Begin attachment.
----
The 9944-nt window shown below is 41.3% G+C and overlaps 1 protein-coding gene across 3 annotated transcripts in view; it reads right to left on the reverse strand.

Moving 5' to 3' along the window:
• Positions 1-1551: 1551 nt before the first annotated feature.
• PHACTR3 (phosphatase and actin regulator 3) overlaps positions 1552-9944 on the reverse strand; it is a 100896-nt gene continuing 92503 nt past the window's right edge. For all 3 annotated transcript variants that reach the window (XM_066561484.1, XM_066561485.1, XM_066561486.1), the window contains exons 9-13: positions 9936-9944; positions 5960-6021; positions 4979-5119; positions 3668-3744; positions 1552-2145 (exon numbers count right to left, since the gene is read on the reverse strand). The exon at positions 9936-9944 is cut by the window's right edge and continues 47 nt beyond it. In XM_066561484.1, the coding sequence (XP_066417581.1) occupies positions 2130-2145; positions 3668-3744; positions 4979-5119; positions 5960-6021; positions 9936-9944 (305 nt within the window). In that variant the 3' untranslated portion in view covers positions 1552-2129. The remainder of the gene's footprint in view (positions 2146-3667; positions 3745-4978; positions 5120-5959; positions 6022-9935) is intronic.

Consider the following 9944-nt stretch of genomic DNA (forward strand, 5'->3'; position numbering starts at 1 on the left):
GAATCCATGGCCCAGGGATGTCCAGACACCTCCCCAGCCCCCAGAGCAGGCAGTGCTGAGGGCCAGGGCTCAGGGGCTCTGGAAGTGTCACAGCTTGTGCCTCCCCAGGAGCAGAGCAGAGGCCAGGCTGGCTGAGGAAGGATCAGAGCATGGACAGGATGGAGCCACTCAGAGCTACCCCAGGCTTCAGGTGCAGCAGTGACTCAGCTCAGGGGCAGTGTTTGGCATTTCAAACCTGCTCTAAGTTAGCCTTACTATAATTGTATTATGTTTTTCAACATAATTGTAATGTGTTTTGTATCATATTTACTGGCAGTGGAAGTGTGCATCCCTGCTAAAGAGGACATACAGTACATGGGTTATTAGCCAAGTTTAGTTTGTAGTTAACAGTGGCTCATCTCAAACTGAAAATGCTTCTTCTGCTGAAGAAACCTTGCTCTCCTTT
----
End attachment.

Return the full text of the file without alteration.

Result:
The 9944-nt window shown below is 41.3% G+C and overlaps 1 protein-coding gene across 3 annotated transcripts in view; it reads right to left on the reverse strand.

Moving 5' to 3' along the window:
• Positions 1-1551: 1551 nt before the first annotated feature.
• PHACTR3 (phosphatase and actin regulator 3) overlaps positions 1552-9944 on the reverse strand; it is a 100896-nt gene continuing 92503 nt past the window's right edge. For all 3 annotated transcript variants that reach the window (XM_066561484.1, XM_066561485.1, XM_066561486.1), the window contains exons 9-13: positions 9936-9944; positions 5960-6021; positions 4979-5119; positions 3668-3744; positions 1552-2145 (exon numbers count right to left, since the gene is read on the reverse strand). The exon at positions 9936-9944 is cut by the window's right edge and continues 47 nt beyond it. In XM_066561484.1, the coding sequence (XP_066417581.1) occupies positions 2130-2145; positions 3668-3744; positions 4979-5119; positions 5960-6021; positions 9936-9944 (305 nt within the window). In that variant the 3' untranslated portion in view covers positions 1552-2129. The remainder of the gene's footprint in view (positions 2146-3667; positions 3745-4978; positions 5120-5959; positions 6022-9935) is intronic.

Consider the following 9944-nt stretch of genomic DNA (forward strand, 5'->3'; position numbering starts at 1 on the left):
GAATCCATGGCCCAGGGATGTCCAGACACCTCCCCAGCCCCCAGAGCAGGCAGTGCTGAGGGCCAGGGCTCAGGGGCTCTGGAAGTGTCACAGCTTGTGCCTCCCCAGGAGCAGAGCAGAGGCCAGGCTGGCTGAGGAAGGATCAGAGCATGGACAGGATGGAGCCACTCAGAGCTACCCCAGGCTTCAGGTGCAGCAGTGACTCAGCTCAGGGGCAGTGTTTGGCATTTCAAACCTGCTCTAAGTTAGCCTTACTATAATTGTATTATGTTTTTCAACATAATTGTAATGTGTTTTGTATCATATTTACTGGCAGTGGAAGTGTGCATCCCTGCTAAAGAGGACATACAGTACATGGGTTATTAGCCAAGTTTAGTTTGTAGTTAACAGTGGCTCATCTCAAACTGAAAATGCTTCTTCTGCTGAAGAAACCTTGCTCTCCTTT